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copy constructor question

P: n/a
#include <iostream>

using namespace std;

class B
{
public:
B() {};
B(const B&)
{
cout << "Constructor called for B" << endl;
};
~B() {};
};

struct A
{
B m_oB;

public:
A(B& rB)
{
cout << "test1" << endl;
m_oB = rB;

cout << "test2" << endl;

B oTestB = rB;
};

~A() {};
};

void main()
{
B b;
A a(b);
}

Output:

test1
test2
Constructor called for B

Why was not B::B(const B&) constructor called in test1 case?

PS. I work under MSVC7.0
Jul 19 '05 #1
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4 Replies


P: n/a

"Ilia Poliakov" <ip*****@allesklar.de> wrote in message news:bi************@ID-120622.news.uni-berlin.de...
A(B& rB) {
cout << "test1" << endl;
m_oB = rB;


This isn't construction it's assignment!
void main()
{ Main must return int!

Why was not B::B(const B&) constructor called in test1 case?

Because you don't construct a B object from another B object.
You construct an A object from a B. That constructor does
an assigment of B to B which calls the implicitly-generated
copy-assignment operator after m_oB was derfault constructed.

If you want to copy construct the member in the other constructor
you need to do this.

A(B& rB) : m_oB(rB) {
}
Jul 19 '05 #2

P: n/a

"Ilia Poliakov" <ip*****@allesklar.de> wrote in message
news:bi************@ID-120622.news.uni-berlin.de...
struct A
{
B m_oB;

public:
A(B& rB)
{
cout << "test1" << endl;
m_oB = rB;
// This calls operator=, not a constructor.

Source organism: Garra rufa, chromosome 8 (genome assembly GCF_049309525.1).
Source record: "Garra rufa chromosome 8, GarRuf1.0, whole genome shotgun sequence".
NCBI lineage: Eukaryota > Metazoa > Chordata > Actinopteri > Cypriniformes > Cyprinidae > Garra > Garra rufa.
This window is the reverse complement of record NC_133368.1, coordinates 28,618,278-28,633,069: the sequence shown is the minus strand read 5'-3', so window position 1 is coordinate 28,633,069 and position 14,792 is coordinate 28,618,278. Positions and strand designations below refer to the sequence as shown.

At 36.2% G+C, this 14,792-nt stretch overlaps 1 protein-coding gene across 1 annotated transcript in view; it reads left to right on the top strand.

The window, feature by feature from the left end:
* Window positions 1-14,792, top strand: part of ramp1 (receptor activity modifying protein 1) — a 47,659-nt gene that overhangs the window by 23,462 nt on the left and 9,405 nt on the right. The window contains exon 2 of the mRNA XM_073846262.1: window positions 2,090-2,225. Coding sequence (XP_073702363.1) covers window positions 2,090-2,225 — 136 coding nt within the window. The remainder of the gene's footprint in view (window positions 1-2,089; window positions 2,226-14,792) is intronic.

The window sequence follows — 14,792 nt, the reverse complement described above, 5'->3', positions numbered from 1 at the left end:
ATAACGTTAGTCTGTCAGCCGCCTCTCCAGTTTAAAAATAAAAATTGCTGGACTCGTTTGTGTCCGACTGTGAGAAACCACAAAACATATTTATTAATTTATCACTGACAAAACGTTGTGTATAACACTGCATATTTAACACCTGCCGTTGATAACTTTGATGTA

cout << "test2" << endl;

B oTestB = rB;
// This calls the copy constructor, not operator=.
};

~A() {};
};

void main()
{
B b;
A a(b);
}

Output:

test1
test2
Constructor called for B

Why was not B::B(const B&) constructor called in test1 case?


T newT = oldT;

// actually calls:

T newT(oldT);

// if available. However,

T newT;
newT = oldT;

// will call operator=.

// You should define operator= to do what you want.

Jul 19 '05 #3

P: n/a

"Ilia Poliakov" <ip*****@allesklar.de> wrote in message
news:bi************@ID-120622.news.uni-berlin.de...
#include <iostream>

using namespace std;

class B
{
public:
B() {};
B(const B&)
{
cout << "Constructor called for B" << endl;
};
~B() {};
};

struct A
{
B m_oB;

public:
A(B& rB)
{
cout << "test1" << endl;
m_oB = rB;
// Change it like following calls copy constractor of B
// B oB = rB;
// or B oB(rB);


cout << "test2" << endl;

B oTestB = rB;
};

~A() {};
};

void main()
{
B b;
A a(b);
}

Output:

test1
test2
Constructor called for B

Why was not B::B(const B&) constructor called in test1 case?

PS. I work under MSVC7.0

Jul 19 '05 #4

P: n/a
Ilia Poliakov wrote:
#include <iostream>

using namespace std;

class B
{
public:
B() {};
Get rid of these semi-colons at the end of functions.
B(const B&)
{
cout << "Constructor called for B" << endl;
};
~B() {};
};

struct A
{
B m_oB;

public:
A(B& rB)
{
cout << "test1" << endl;
m_oB = rB;
Copy assignment. No problem.

cout << "test2" << endl;

B oTestB = rB;
Copy construction. No problem.
};

~A() {};
};

void main()
void is not and never has been an acceptable return type for main. main
has always been required to return int.
{
B b;
A a(b);
}

Output:

test1
test2
Constructor called for B

Why was not B::B(const B&) constructor called in test1 case?


It's not clear why you believe it should have been. No construction
occurred there. Only an assignment to an existing object.

-Kevin
--
My email address is valid, but changes periodically.
To contact me please use the address from a recent posting.

Jul 19 '05 #5

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